My hardware is an Ender 3 Pro with Marlin 0.0.6 fir.ware and a Comgrow 5 Compressed FAC laser. I’m really struggling with a couple of issues and could use some input from the experts!
First, when I’m not using flood fill, the traversal l lines tend to “drag” as if the laser is not being turned on and off quickly enough at the end of a mark. It does this even at very low speeds (4mm/sec). A simple square inside of a square fill cut actually blurs the inside square so much you can hardly see it. So that’s problem #1. A few searches point me towards a possible controller firmware issue where Marlin 0.0.6 perhaps doesn’t recognize some of the necessary laser control commands. Or maybe, since the laser is controlled by the fan on the controller, it’s almost as though it just can’t turn on and off as abruptly as it needs to. Even though the attached photo is using flood fill, you can still see this problem occurring when the laser haves between shapes (blue arrows in picture).
So my workaround has been to use flood fill so that the scan works its way through the shape without having to turn on/off in the same line. Look at the shapes marked with red arrows (O’s and P’s or other parts of the job that require the flood fill to be handled in segments where the laser has to return to finish another segment of the shape. On its return, it’s out of x alignment and results in gaps. You can also see that the letter I in POINT has an alignment issue when.
I’ve tried everything I can think of - slow down the job, ensure that my rotary attachment is perfectly configured (object diameter, roller diameter, mm/rotation), slow down y acceleration and jerk, etc.
I have had these issues with my PiBurn, which is a good rotary.
If you look at it, it’s doing a fill an area then moving to do another fill area. I usually use ‘fill’ and move the Y axes step by step ‘scanning’ from bottom to top. This prevents the cup from ‘jumping’ around.
Flood fill on a rotary is going to cause issues - the way it moves will highlight any inaccuracy in the physical motion of the machine. Using a normal fill is going to give you much better results.
Marlin firmware does often have “ramping” or “soft start” enabled on the fan outputs, or they’re just not updated fast enough (like every 10th of a sec, instead of every 1000th). Changing either of these usually requires recompiling the firmware, or finding a binary from someone else who’s done it.
Just turn off ‘Flood Fill’ in the Advanced tab of your fill layer, and leave it set to ‘Fill all shapes at once’. In Edit > Device Settings you can enable Fast Whitespace Skip, and optionally give it a speed to use for the empty space, and that will help speed up the traversals over empty space, while still moving through the job in a nice consistent path.
Again, thanks for continued support - this one has been giving me such frustration so it’s good to have some help from others.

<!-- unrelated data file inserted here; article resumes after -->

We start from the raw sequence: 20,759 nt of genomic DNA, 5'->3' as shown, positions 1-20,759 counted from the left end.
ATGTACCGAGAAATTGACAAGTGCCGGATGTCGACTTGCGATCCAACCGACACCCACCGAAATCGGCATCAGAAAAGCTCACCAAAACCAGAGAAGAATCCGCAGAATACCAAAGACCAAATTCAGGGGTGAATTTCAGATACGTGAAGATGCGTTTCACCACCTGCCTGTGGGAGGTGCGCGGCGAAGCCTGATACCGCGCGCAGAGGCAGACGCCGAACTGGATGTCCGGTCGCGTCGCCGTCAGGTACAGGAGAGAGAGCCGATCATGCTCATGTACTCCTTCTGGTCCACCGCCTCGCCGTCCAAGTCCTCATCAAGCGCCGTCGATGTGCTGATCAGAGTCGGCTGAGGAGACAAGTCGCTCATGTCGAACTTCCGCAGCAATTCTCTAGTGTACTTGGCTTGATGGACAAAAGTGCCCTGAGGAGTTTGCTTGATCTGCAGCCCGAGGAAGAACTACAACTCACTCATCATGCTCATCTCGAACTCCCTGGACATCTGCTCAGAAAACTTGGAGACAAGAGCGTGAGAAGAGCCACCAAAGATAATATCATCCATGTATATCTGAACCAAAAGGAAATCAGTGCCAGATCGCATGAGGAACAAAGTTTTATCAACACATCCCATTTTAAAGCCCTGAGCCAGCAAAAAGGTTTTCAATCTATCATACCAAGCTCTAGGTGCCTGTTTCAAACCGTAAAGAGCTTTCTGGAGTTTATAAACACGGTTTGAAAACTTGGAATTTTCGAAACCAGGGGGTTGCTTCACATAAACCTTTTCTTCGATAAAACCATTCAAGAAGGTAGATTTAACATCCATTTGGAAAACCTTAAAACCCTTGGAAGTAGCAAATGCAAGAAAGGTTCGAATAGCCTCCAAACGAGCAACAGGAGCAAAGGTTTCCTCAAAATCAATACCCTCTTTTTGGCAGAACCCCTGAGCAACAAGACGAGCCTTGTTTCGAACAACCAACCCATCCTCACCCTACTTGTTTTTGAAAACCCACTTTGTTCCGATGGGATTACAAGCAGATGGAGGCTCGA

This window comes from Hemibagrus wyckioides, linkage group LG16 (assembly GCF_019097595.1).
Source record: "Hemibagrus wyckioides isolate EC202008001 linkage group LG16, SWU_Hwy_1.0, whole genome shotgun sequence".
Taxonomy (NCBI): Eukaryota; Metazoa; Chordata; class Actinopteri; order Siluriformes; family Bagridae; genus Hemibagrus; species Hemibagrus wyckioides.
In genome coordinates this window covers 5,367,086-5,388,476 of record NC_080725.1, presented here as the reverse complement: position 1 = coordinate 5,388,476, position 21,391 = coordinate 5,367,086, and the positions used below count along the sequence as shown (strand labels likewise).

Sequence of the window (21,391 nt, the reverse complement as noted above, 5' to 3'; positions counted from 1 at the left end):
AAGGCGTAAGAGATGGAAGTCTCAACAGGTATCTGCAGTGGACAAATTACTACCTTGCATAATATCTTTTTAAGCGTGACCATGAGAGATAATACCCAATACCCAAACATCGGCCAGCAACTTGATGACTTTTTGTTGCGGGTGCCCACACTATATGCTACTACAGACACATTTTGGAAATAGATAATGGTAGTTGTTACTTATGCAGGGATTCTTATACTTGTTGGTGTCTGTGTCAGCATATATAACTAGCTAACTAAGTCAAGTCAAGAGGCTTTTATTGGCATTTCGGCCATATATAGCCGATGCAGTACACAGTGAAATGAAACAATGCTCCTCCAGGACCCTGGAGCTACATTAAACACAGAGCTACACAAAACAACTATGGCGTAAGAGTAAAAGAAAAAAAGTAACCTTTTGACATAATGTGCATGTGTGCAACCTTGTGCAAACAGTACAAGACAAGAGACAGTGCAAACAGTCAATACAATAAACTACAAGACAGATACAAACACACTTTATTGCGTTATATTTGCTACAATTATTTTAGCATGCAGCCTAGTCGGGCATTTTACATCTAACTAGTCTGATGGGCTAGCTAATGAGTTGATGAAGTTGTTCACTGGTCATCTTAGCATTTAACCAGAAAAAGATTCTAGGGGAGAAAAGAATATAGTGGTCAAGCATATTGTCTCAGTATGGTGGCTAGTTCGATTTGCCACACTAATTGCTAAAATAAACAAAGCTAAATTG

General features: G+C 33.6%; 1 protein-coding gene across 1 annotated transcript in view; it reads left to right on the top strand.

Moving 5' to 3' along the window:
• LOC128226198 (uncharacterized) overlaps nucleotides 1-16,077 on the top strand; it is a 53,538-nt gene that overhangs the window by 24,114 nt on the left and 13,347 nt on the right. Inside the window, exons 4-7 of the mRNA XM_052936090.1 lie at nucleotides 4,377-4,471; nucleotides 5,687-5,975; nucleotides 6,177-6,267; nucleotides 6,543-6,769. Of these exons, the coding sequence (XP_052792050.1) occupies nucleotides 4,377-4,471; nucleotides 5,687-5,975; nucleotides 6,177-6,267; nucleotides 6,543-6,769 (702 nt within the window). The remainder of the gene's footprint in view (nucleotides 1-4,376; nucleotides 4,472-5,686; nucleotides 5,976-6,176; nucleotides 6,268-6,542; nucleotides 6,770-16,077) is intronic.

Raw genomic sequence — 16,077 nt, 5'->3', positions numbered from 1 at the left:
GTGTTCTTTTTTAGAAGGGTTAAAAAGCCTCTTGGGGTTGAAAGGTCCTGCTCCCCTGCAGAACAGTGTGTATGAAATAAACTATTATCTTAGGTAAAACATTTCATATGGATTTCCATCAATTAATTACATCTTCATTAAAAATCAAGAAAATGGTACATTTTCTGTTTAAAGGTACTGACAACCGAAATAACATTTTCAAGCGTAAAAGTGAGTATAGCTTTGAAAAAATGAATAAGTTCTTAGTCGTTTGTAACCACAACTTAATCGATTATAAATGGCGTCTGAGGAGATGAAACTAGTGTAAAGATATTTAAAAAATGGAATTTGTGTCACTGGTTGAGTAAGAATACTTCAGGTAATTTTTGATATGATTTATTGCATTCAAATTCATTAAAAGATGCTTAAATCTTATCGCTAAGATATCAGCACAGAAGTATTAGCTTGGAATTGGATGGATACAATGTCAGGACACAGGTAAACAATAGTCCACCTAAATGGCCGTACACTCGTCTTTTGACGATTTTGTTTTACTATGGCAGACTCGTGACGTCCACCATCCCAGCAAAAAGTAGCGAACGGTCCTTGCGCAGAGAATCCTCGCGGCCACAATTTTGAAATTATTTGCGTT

I wish I could turn off flood fill, but that’s where my laser issue becomes apparent. I had it optimized very similar to your screenshot above and just set it exactly the same and did a test run of a portion of the graphic without fill. Here’s an image where you’ll see what I’m calling the “laser drag” where it seems to not be turning on off quickly enough and it bleeds a line into the negative space making the objects “blurry” and any fine details or letters completely shot. This is with a cut speed of 4 mm/sec and a whitespace traverse of 10 mm/sec.
Unfortunately Marlin firmware, especially older versions, is pretty terrible for laser use. They do things like only update the fan outputs at 10 times/sec, whereas GRBL and others update at about 1000 times/sec. They also often soft-start the fans, which is to prevent power surges when they turn on, but for a laser, this is a death knell when engraving - you really do need instant on/off. Newer versions of Marlin have come a long way, and things are pretty solid now in the 2.0 and up versions.
The only way you’ll ever be able to get reliable engraving on a rotary is if you can resolve the issues with your firmware - no amount of fiddling with the settings in LightBurn is going to do what you need unfortunately.
Well, I installed the new motherboard and also did a manual firmware upgrade to the latest version of Marlin. It’s MUCH better, but far from perfect. Here’s a photo of the burn of a simple square in a square with the word “dog” under it. The laster doesn’t “drag” nearly as much and actually comes to a very abrupt stop, but its still mistimed in a seemingly random manner. You’ll see it in the inner square where it tries to turn off to scan over to the next burn. The inners of the letters also bleed.
This is the result with a burn speed of 4 mm/sec and a scan whitespace speed of 4 sec as well. That’s pretty darn slow already, so I don’t think speed is the concern. Higher speeds do, in fact, accentuate the issue.
Forum searches point me towards enabling the LASER_FEATURE or SPINDLE_FEATURE in the firmware and also this post regarding powerup and powerdown delays (Ender 3 - Marlin and Lightburn) but I’m not all that eager to start doing custom firmware configs if I’m just missing something in LightBurn.